Many analysts and academics in our supply chain world often point to Inditex SA and its fashion and apparel retail brand Zara as the iconic benchmark in retail supply chain agility. It seems that despite the many iteration of retail apparel industry challenges, this fast fashion focused retailer continues to demonstrate a resiliency to changing economic conditions or online buying trends. Today, Zara is cited as the world’s largest fashion retailer.
It should therefore be no surprise that Zara continues to provide the content basis for many business case studies related to demonstrating a and industry-leading systemic integration of fashion retail business strategy with consistently admired agile supply chain response practices.
Thus, retail supply chain industry focused readers should take note to last week’s unveiling of Zara’s newest flagship store in the retailer’s hometown of La Coruna Spain. The store, sized at 54,000-square-feet and spanning over five stories, will replace five other existing smaller footprint stores, and will reportedly serve as the model for Zara flagships around the globe. The apparel retailer is now transitioning to a new strategy to meet the challenge of the Omni-channel focused online fashion consumer.
In a press conference held last week, Inditex Chairman Pablo Isla declared that Inditex seeks “full integration of the brick-and-mortar stores and online businesses, with store openings that are increasingly more relevant.” According to a published report by The Wall Street Journal, the 2017 strategy calls for the opening of between 450-500 new larger retail stores that will merchandise a full range of apparel, while consolidating 150-200 existing smaller sized stores.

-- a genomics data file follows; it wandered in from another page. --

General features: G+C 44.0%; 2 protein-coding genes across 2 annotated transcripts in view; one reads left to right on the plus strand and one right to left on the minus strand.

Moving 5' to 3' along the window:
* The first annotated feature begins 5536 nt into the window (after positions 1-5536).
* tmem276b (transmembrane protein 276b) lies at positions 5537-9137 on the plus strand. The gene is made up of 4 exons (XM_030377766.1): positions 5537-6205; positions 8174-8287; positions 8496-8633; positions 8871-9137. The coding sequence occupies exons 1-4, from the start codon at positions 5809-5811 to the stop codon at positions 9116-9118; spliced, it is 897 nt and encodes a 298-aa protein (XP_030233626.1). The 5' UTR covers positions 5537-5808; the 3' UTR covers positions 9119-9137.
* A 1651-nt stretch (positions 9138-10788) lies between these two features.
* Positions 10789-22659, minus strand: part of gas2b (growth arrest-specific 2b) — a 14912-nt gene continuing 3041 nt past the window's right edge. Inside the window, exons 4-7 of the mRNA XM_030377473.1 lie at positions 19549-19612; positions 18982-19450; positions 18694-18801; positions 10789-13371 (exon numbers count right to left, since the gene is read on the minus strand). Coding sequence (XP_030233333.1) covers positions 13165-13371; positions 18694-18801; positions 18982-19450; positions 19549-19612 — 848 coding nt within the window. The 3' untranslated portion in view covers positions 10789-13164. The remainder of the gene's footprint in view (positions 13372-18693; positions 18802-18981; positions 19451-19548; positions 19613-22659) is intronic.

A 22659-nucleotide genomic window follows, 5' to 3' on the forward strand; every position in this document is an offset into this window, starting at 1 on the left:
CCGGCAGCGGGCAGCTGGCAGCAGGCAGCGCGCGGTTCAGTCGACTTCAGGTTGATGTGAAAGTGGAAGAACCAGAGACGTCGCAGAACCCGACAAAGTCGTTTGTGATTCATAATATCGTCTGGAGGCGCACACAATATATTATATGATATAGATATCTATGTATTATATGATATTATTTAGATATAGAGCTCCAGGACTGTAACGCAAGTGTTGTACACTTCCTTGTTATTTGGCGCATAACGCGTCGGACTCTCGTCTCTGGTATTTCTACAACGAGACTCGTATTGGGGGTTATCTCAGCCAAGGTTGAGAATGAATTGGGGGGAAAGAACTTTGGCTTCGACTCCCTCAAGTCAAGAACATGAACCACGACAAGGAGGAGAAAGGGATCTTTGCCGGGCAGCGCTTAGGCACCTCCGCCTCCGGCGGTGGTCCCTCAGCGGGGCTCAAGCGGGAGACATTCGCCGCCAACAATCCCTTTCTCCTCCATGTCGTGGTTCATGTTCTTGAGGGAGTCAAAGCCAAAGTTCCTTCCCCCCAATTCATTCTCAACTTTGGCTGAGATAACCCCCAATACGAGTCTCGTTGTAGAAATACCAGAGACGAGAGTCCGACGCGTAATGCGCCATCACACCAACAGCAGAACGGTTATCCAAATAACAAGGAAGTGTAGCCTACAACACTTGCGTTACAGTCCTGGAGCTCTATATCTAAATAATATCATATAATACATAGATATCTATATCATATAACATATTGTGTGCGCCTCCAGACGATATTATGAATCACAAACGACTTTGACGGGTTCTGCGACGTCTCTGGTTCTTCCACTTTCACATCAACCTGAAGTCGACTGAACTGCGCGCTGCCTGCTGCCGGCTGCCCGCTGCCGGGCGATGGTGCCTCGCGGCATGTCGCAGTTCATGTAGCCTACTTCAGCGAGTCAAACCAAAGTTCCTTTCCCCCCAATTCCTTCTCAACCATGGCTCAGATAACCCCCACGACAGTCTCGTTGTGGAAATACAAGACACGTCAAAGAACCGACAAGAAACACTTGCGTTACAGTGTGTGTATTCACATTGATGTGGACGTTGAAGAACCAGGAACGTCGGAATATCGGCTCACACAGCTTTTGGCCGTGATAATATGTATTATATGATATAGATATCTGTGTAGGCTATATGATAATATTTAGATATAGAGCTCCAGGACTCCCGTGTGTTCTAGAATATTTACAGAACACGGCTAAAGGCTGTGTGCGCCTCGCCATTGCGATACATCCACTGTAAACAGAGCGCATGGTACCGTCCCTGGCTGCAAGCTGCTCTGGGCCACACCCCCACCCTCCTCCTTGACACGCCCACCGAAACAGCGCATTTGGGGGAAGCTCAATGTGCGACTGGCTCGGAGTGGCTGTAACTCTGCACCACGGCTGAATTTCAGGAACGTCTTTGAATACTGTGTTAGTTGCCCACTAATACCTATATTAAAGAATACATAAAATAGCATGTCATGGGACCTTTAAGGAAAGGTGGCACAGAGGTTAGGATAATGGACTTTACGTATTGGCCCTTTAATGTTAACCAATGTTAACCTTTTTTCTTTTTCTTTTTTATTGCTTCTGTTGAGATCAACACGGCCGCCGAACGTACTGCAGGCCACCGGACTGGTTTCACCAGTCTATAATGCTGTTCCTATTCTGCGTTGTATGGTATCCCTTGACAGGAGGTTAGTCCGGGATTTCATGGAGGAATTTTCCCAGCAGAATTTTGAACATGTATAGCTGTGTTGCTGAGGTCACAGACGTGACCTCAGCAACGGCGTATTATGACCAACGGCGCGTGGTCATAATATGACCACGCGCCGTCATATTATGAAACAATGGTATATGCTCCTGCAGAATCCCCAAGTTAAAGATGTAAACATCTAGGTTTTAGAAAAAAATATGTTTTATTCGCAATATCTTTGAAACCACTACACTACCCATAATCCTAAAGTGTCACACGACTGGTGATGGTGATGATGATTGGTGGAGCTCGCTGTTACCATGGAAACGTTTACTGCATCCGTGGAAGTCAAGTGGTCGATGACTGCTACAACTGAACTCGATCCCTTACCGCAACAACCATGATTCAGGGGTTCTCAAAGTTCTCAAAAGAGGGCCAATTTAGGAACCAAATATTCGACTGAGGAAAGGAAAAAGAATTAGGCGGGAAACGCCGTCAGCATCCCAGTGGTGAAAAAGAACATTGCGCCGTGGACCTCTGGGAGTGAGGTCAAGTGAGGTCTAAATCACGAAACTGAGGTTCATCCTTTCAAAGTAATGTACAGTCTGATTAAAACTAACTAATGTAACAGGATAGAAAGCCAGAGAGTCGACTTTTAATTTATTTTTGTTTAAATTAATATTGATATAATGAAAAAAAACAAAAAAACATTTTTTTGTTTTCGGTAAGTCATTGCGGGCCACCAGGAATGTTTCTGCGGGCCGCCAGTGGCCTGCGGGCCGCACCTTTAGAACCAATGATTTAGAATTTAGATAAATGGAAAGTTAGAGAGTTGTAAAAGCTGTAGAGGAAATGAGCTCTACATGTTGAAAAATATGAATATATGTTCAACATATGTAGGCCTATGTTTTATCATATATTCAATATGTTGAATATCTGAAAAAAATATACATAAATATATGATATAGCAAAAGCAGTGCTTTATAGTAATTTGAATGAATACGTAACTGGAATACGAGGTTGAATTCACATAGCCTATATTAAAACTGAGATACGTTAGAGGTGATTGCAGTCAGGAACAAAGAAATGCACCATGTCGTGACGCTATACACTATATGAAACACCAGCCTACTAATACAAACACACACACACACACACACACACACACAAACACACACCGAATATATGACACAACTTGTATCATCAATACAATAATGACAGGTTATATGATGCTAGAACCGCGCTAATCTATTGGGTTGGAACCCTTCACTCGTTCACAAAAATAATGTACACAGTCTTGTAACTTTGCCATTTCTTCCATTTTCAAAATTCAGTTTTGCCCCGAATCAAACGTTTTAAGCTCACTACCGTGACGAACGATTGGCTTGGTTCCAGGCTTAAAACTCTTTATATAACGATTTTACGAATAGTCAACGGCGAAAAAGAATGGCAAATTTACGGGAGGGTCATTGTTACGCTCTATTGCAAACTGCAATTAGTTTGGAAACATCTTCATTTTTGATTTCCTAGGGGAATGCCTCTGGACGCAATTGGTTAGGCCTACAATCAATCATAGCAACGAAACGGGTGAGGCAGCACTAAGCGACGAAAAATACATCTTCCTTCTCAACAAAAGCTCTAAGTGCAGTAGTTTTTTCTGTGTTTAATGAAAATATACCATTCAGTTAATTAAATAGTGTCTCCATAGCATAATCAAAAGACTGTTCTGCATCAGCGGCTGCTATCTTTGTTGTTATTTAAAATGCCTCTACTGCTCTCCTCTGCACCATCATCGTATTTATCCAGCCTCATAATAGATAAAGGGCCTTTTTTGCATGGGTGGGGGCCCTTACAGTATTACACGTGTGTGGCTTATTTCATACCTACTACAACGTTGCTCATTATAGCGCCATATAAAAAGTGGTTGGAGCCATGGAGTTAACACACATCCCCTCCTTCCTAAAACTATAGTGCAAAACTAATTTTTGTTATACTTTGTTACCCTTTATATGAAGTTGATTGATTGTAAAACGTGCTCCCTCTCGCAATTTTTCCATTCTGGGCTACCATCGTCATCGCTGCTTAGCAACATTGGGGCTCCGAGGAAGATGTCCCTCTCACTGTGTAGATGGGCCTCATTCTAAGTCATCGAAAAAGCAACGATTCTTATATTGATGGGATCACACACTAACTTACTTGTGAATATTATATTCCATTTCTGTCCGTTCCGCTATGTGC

The larger stores are being designed to allow consumers the opportunity to browse broader fashion and apparel offerings while also embracing online capabilities, allowing the ability for shoppers to either buy in-store or order online with the assistance of sales clerks. Online order pickup or return of purchases can be exercised at the retail store as-well.
Despite a rather difficult year in retail, this retailer’s latest report of financial performance established a new record of nearly $25 billion in revenues with a 10 increase in profitability.
As noted in our 2017 industry-specific predictions for the retail industry, we observed that the implications of permanent reductions in physical foot traffic have taken a toll on traditional mall-based retailers and department stores. While well-known broad-line retailers such as Macys are undertaking additional store closings, Zara once again has a different strategy emphasizing larger, more integrated stores to appeal to the Omni-channel consumer, supported by one of the retail industry’s most responsive supply chain response capabilities. As noted in our prediction, the physical retail store is now the virtual online store, and that brick and mortar stores are the one advantage that differentiates retailers in their ability to offer more timely fashion from that of Amazon and Alibaba.